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Dec 12, 2018

What a Newfound Kingdom Means for the Tree of Life

Posted by in category: biotech/medical

The tree of life just got another major branch. Researchers recently found a certain rare and mysterious microbe called a hemimastigote in a clump of Nova Scotian soil. Their subsequent analysis of its DNA revealed that it was neither animal, plant, fungus nor any recognized type of protozoan — that it in fact fell far outside any of the known large categories for classifying complex forms of life (eukaryotes). Instead, this flagella-waving oddball stands as the first member of its own “supra-kingdom” group, which probably peeled away from the other big branches of life at least a billion years ago.

“It’s the sort of result you hope to see once in a career,” said Alastair Simpson, a microbiologist at Dalhousie University who led the study.

Impressive as this finding about hemimastigotes is on its own, what matters more is that it’s just the latest (and most profound) of a quietly and steadily growing number of major taxonomic additions. Researchers keep uncovering not just new species or classes but entirely new kingdoms of life — raising questions about how they have stayed hidden for so long and how close we are to finding them all.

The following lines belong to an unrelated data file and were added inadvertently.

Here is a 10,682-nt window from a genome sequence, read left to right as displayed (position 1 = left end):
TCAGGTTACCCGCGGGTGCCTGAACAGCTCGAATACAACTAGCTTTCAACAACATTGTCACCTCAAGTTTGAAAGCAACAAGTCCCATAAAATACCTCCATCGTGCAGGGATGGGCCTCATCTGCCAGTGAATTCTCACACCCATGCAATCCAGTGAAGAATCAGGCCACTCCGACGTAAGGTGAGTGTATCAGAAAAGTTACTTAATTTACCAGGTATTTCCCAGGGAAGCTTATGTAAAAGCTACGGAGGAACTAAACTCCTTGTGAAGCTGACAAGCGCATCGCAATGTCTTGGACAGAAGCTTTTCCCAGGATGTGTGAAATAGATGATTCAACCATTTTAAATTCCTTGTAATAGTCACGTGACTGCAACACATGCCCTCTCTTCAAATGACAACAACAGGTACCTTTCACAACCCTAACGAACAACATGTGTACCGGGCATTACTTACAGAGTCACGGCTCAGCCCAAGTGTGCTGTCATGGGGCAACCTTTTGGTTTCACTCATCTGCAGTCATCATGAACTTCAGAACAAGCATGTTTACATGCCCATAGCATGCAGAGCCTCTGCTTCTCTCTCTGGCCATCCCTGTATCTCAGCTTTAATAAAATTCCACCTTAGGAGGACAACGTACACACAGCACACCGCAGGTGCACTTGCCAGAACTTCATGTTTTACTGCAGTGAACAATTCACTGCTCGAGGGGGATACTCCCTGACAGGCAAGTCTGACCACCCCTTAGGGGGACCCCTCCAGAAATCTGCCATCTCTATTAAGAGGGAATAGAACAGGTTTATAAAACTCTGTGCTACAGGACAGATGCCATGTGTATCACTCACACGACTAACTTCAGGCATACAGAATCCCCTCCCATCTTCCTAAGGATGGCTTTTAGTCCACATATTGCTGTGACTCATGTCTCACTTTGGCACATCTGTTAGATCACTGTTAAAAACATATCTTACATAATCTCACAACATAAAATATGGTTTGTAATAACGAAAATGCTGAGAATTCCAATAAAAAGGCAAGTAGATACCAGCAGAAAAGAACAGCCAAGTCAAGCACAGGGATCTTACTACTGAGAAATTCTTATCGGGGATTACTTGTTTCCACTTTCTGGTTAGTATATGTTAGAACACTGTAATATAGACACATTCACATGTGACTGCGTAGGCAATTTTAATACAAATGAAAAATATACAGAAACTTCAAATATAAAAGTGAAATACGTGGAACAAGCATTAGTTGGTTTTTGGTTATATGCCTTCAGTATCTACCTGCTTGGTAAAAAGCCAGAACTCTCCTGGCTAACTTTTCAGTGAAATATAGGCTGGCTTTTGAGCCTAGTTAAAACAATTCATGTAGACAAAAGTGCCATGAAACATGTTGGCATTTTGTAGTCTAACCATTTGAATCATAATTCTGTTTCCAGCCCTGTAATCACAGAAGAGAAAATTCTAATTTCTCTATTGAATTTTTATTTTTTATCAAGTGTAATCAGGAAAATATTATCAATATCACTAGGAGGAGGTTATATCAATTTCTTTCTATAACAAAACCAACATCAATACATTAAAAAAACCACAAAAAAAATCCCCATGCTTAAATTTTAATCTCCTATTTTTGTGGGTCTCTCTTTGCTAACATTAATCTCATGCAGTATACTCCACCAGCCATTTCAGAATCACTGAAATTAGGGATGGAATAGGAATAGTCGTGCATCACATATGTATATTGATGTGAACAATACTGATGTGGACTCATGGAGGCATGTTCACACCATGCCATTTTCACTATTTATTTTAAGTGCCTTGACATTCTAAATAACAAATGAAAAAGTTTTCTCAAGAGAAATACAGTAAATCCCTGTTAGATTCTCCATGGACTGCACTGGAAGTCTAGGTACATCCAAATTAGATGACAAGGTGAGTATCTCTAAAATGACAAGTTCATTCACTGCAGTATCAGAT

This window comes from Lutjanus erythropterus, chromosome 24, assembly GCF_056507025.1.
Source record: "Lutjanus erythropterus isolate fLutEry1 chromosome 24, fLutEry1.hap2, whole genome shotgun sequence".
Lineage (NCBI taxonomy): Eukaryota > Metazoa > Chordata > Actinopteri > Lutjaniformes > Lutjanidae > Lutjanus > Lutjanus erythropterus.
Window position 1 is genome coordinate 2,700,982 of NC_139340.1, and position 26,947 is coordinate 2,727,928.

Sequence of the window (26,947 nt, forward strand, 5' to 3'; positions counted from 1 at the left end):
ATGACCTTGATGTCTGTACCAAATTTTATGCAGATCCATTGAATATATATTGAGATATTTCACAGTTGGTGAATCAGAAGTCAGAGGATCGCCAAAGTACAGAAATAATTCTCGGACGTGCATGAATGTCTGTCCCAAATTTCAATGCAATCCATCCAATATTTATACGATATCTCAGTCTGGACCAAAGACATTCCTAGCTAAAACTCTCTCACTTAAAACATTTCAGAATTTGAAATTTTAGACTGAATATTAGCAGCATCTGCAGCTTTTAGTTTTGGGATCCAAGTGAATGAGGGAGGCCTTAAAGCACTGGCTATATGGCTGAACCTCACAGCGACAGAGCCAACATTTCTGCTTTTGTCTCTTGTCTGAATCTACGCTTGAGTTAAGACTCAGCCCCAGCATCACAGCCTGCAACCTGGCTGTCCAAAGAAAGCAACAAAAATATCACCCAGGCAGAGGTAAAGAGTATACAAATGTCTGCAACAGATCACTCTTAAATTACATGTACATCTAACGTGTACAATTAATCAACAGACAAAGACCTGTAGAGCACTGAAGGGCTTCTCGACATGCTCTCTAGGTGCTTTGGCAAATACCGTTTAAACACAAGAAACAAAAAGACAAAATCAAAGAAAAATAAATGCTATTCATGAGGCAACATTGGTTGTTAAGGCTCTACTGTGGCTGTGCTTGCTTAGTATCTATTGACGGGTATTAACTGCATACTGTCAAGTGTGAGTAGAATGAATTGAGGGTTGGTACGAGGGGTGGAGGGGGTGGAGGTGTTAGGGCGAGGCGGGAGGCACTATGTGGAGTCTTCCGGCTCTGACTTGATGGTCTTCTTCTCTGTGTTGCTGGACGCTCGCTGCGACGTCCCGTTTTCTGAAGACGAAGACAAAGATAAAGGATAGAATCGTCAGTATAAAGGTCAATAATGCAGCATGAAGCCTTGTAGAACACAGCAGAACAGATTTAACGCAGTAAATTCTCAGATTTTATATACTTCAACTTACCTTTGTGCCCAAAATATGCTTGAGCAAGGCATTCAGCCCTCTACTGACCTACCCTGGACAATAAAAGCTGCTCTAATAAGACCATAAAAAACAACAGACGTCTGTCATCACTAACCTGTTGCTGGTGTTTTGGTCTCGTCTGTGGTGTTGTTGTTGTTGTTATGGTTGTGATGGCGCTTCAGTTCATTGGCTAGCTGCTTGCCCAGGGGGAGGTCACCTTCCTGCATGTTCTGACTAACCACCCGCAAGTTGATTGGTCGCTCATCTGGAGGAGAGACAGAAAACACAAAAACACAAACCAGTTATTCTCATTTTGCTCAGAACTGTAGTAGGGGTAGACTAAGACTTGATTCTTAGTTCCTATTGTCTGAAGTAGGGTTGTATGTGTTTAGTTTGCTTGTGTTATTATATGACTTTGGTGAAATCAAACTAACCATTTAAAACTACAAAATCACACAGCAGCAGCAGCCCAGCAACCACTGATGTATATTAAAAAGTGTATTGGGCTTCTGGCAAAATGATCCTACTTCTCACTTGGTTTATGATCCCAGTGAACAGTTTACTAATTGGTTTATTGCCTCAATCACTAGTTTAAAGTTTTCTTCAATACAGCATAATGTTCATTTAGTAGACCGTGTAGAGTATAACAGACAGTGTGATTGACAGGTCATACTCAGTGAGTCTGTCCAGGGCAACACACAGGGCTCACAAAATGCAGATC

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Dec 12, 2018

New method gives microscope a boost in resolution

Posted by in category: mathematics

Scientists at the University of Würzburg have been able to boost current super-resolution microscopy by a novel tweak. They coated the glass cover slip as part of the sample carrier with tailor-made biocompatible nanosheets that create a mirror effect. This method shows that localizing single emitters in front of a metal-dielectric coating leads to higher precision, brightness and contrast in Single Molecule Localization Microscopy (SMLM). The study was published in the Nature journal Light: Science and Applications.